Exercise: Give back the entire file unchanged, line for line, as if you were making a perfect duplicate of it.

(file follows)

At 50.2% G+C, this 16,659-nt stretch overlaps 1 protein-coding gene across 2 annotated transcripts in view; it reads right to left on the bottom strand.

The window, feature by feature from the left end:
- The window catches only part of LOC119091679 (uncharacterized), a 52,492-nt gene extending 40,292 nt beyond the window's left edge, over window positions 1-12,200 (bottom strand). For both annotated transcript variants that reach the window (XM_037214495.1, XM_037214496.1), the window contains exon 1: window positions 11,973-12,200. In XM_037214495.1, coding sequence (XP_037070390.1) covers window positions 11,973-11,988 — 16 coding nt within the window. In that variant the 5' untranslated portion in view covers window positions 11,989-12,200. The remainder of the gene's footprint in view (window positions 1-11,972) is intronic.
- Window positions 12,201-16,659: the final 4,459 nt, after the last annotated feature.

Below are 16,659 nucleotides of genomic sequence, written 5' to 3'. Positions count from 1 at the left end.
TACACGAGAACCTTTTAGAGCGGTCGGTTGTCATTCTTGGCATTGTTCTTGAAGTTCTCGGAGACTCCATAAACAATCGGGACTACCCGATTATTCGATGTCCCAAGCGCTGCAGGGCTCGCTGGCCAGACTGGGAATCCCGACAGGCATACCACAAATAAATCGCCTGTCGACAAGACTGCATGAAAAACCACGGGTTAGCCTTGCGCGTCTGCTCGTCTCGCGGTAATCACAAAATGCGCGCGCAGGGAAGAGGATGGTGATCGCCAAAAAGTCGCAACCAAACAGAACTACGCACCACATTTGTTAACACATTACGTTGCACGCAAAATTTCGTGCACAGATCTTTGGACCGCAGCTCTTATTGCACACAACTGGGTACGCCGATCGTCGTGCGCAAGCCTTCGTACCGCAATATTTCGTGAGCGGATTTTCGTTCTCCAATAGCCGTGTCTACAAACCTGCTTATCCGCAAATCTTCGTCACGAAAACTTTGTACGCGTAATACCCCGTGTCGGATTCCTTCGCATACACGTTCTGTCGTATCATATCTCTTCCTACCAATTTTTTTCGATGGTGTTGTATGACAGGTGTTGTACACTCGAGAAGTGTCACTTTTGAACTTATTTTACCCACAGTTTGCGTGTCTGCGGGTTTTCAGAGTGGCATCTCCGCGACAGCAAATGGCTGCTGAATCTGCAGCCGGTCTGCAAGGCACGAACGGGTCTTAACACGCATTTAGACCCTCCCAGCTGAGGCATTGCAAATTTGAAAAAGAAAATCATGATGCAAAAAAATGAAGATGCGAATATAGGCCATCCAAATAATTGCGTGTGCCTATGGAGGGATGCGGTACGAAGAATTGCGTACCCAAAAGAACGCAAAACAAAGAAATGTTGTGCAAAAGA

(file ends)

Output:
At 50.2% G+C, this 16,659-nt stretch overlaps 1 protein-coding gene across 2 annotated transcripts in view; it reads right to left on the bottom strand.

The window, feature by feature from the left end:
- The window catches only part of LOC119091679 (uncharacterized), a 52,492-nt gene extending 40,292 nt beyond the window's left edge, over window positions 1-12,200 (bottom strand). For both annotated transcript variants that reach the window (XM_037214495.1, XM_037214496.1), the window contains exon 1: window positions 11,973-12,200. In XM_037214495.1, coding sequence (XP_037070390.1) covers window positions 11,973-11,988 — 16 coding nt within the window. In that variant the 5' untranslated portion in view covers window positions 11,989-12,200. The remainder of the gene's footprint in view (window positions 1-11,972) is intronic.
- Window positions 12,201-16,659: the final 4,459 nt, after the last annotated feature.

Below are 16,659 nucleotides of genomic sequence, written 5' to 3'. Positions count from 1 at the left end.
TACACGAGAACCTTTTAGAGCGGTCGGTTGTCATTCTTGGCATTGTTCTTGAAGTTCTCGGAGACTCCATAAACAATCGGGACTACCCGATTATTCGATGTCCCAAGCGCTGCAGGGCTCGCTGGCCAGACTGGGAATCCCGACAGGCATACCACAAATAAATCGCCTGTCGACAAGACTGCATGAAAAACCACGGGTTAGCCTTGCGCGTCTGCTCGTCTCGCGGTAATCACAAAATGCGCGCGCAGGGAAGAGGATGGTGATCGCCAAAAAGTCGCAACCAAACAGAACTACGCACCACATTTGTTAACACATTACGTTGCACGCAAAATTTCGTGCACAGATCTTTGGACCGCAGCTCTTATTGCACACAACTGGGTACGCCGATCGTCGTGCGCAAGCCTTCGTACCGCAATATTTCGTGAGCGGATTTTCGTTCTCCAATAGCCGTGTCTACAAACCTGCTTATCCGCAAATCTTCGTCACGAAAACTTTGTACGCGTAATACCCCGTGTCGGATTCCTTCGCATACACGTTCTGTCGTATCATATCTCTTCCTACCAATTTTTTTCGATGGTGTTGTATGACAGGTGTTGTACACTCGAGAAGTGTCACTTTTGAACTTATTTTACCCACAGTTTGCGTGTCTGCGGGTTTTCAGAGTGGCATCTCCGCGACAGCAAATGGCTGCTGAATCTGCAGCCGGTCTGCAAGGCACGAACGGGTCTTAACACGCATTTAGACCCTCCCAGCTGAGGCATTGCAAATTTGAAAAAGAAAATCATGATGCAAAAAAATGAAGATGCGAATATAGGCCATCCAAATAATTGCGTGTGCCTATGGAGGGATGCGGTACGAAGAATTGCGTACCCAAAAGAACGCAAAACAAAGAAATGTTGTGCAAAAGA